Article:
Perhaps what is most disconcerting about Spike Jonze’s movie Her, an imperfect but thought-provoking futuristic look at love and technology, is that when you leave the theatre and go back into the real world —in my case, Third Avenue in Manhattan, where almost everyone had a cell phone in hand and where people were texting as they stood in line to exchange gifts or had a glass of wine with a friend— its premise doesn’t seem implausible. Granted, the Los Angeles Jonze presents us is without cars and has become more like a pedestrian mall than not, and there are subways too. Towering buildings with huge windows dominate the landscape, and interiors seemed stripped down to their essence. Personal style has vanished in favor of comfort, symbolized by the main character’s high-waisted, beltless trousers. There are no keyboards or wires in this future, just voice commands and hand gestures, which come to signify another kind of disconnection.
But the larger point is that the present—in fact, many of the topics I’ve explored in this blog—very much informs Jonze’s dystopian and somewhat depressing vision of love and relationship, played out between a dispirited, about-to-be-divorced Theodore Twombly (Joaquin Phoenix) and the object of his affection, an operating system named Samantha, voiced by Scarlett Johansson. What’s important to note is that the movie isn’t the rant of a Luddite but a thoughtful and often poignant look at how we live now may pan out in the future.
Theodore’s job at Beautifuhandwrittenletters.com tips us off to the point that in this future, people are no longer able to put their feelings into words on their own, and simply hire it out. It turns out that, for some of his clients at least, Theodore (writer # 612) has been “writing” what they feel for years. Of course, these letters aren’t “written” at all but spoken into a computer which then converts them into cursive. Given that forty-one states no longer require teaching cursive in schools, according The Cincinnati Enquirer, it doesn’t take much imagination to get to a time when the handwritten letter may be a nostalgic reminder of a pre-digital world.
Other present-day cultural tropes from the hook-up culture to how we get our news provide the fuel for Jonze’s vision. When Theodore allows as how he can’t prioritize between playing video games and Internet porn, it’s as if Michael Kimmel’s Guyland has become the script of the future. Similarly, it doesn’t seem much of a stretch to go from the kind of emotional disconnect Sherry Turkle has written about in Alone Together—becoming emotionally involved online, choosing a mate from a dating site, or breaking up via text— to falling in love with an operating system. In a world that already has “catfishing,” is Samantha the next logical step?
Now mind you, Samantha is no ordinary operating system. At the beginning at least, she’s not only inquisitive and sexy but hangs on Theodore’s every word, even as he warns her that he’s not ready to commit, and loves watching him sleep. She’s the perfect woman for a man without real- world emotional skills, the prototypical hook-up culture’s male, twenty years older and set in the future. She’s a personal assistant (deleting all those voicemails he’s been too disorganized to get rid of) and a super-Mom rolled into one, even choosing the best of his “letters” and sending them to a publisher who—in another nostalgic nod to the pre-digital world—puts them into book form. Yes, a book with pages and everything which actually arrives via snail mail, wrapped in paper and string!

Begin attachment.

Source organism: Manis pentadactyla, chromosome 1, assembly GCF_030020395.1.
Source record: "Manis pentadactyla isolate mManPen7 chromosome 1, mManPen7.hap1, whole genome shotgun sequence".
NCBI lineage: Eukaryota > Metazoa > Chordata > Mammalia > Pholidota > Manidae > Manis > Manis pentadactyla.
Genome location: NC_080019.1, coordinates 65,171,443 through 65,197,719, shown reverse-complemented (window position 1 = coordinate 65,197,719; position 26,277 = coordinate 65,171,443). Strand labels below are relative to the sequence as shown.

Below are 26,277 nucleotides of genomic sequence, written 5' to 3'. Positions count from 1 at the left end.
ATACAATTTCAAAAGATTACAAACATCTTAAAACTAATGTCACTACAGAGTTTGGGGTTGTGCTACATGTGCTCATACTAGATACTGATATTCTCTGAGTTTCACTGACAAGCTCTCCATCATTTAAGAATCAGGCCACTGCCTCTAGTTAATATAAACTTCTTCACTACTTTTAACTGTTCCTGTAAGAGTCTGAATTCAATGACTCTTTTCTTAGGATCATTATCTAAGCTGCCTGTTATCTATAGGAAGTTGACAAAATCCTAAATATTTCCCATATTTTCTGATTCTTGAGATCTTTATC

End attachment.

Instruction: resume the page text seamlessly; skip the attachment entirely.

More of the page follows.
Even the less subtle moments of black comedy seemed tethered in today. Except for Theodore’s ex-wife, no one else is bothered by the fact that he carries his “girlfriend” around in his pocket, and there’s a funny scene where a real couple, Theodore, and Samantha go on a double-date. The ease with which everyone accepts the relationship as “real” is reminiscent of how quickly the culture has accommodated itself to the “new normal” of living in the digital age, where seeing a couple eating dinner together while texting other people no longer seems strange or “friending” people you don’t know so you can get more attention or feel better about yourself is okay.
And yet, much in the movie suggests that Jonze is acutely aware that for all of the connection technology seems to offer, it has the potential to increase whatever existential loneliness people suffer. His hero is no prince among men, even if he does remind you of someone you might know. And for all that Theodore is praised by others for his sensitivity, he is also profoundly walled-off. He’s blown the one real relationship he had, that with his wife —revealed in flashbacks —but he worries most that he’s already felt all he’s going to feel. Technology allows Theodore to connect without the messiness, the bother, of human interaction. He’s gotten so used to phone sex that when he goes on a blind date, he’s visibly disturbed by the date’s instruction on how to kiss and then balks when she asks whether he’s just going to use her for sex. It doesn’t seem to bother him that Samantha is literally disembodied; ironically, in her quest to become human, it’s she who is troubled. Similarly, it’s no accident that Theodore’s friend Amy, played by Amy Adams, finally ends her marriage because of her husband’s inability to deal with her, and her mess. (He insists she leave her shoes by the door.) Theodore and Amy, long-time friends, don’t turn to each other in crisis but, instead, to their respective operating systems.
It’s hard not to see Her as a cautionary tale, reminding us that maybe all that the digital age has ushered in may not be as innocent or innocuous as it seems, despite our collective willingness to go along for the ride. In the end, it may have you looking at how plugged in you really are.
Copyright © Peg Streep 2013
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